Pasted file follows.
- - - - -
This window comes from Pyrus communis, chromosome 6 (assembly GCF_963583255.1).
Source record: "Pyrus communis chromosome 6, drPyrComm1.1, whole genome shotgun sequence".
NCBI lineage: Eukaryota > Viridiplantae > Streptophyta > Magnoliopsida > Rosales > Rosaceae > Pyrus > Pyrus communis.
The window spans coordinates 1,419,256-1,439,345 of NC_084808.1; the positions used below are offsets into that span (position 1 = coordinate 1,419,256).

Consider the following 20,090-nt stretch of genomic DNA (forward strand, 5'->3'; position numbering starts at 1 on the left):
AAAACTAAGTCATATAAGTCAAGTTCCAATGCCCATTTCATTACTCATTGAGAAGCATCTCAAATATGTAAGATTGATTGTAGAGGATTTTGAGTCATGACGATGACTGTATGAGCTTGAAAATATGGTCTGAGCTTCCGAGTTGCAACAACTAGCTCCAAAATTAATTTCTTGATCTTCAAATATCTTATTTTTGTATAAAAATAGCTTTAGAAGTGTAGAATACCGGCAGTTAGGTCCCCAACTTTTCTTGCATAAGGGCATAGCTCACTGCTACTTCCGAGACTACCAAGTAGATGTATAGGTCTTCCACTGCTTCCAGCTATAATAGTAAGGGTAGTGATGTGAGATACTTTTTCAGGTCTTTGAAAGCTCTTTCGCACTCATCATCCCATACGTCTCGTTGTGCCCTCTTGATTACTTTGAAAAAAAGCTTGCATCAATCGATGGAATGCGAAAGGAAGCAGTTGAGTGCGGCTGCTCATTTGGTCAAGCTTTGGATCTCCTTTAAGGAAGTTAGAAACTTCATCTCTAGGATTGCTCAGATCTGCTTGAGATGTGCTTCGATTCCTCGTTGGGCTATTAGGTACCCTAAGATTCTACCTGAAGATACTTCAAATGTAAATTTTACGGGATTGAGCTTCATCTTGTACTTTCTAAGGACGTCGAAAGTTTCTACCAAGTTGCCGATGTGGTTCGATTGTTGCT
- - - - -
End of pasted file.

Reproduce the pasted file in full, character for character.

This window comes from Pyrus communis, chromosome 6 (assembly GCF_963583255.1).
Source record: "Pyrus communis chromosome 6, drPyrComm1.1, whole genome shotgun sequence".
NCBI lineage: Eukaryota > Viridiplantae > Streptophyta > Magnoliopsida > Rosales > Rosaceae > Pyrus > Pyrus communis.
The window spans coordinates 1,419,256-1,439,345 of NC_084808.1; the positions used below are offsets into that span (position 1 = coordinate 1,419,256).

Consider the following 20,090-nt stretch of genomic DNA (forward strand, 5'->3'; position numbering starts at 1 on the left):
AAAACTAAGTCATATAAGTCAAGTTCCAATGCCCATTTCATTACTCATTGAGAAGCATCTCAAATATGTAAGATTGATTGTAGAGGATTTTGAGTCATGACGATGACTGTATGAGCTTGAAAATATGGTCTGAGCTTCCGAGTTGCAACAACTAGCTCCAAAATTAATTTCTTGATCTTCAAATATCTTATTTTTGTATAAAAATAGCTTTAGAAGTGTAGAATACCGGCAGTTAGGTCCCCAACTTTTCTTGCATAAGGGCATAGCTCACTGCTACTTCCGAGACTACCAAGTAGATGTATAGGTCTTCCACTGCTTCCAGCTATAATAGTAAGGGTAGTGATGTGAGATACTTTTTCAGGTCTTTGAAAGCTCTTTCGCACTCATCATCCCATACGTCTCGTTGTGCCCTCTTGATTACTTTGAAAAAAAGCTTGCATCAATCGATGGAATGCGAAAGGAAGCAGTTGAGTGCGGCTGCTCATTTGGTCAAGCTTTGGATCTCCTTTAAGGAAGTTAGAAACTTCATCTCTAGGATTGCTCAGATCTGCTTGAGATGTGCTTCGATTCCTCGTTGGGCTATTAGGTACCCTAAGATTCTACCTGAAGATACTTCAAATGTAAATTTTACGGGATTGAGCTTCATCTTGTACTTTCTAAGGACGTCGAAAGTTTCTACCAAGTTGCCGATGTGGTTCGATTGTTGCT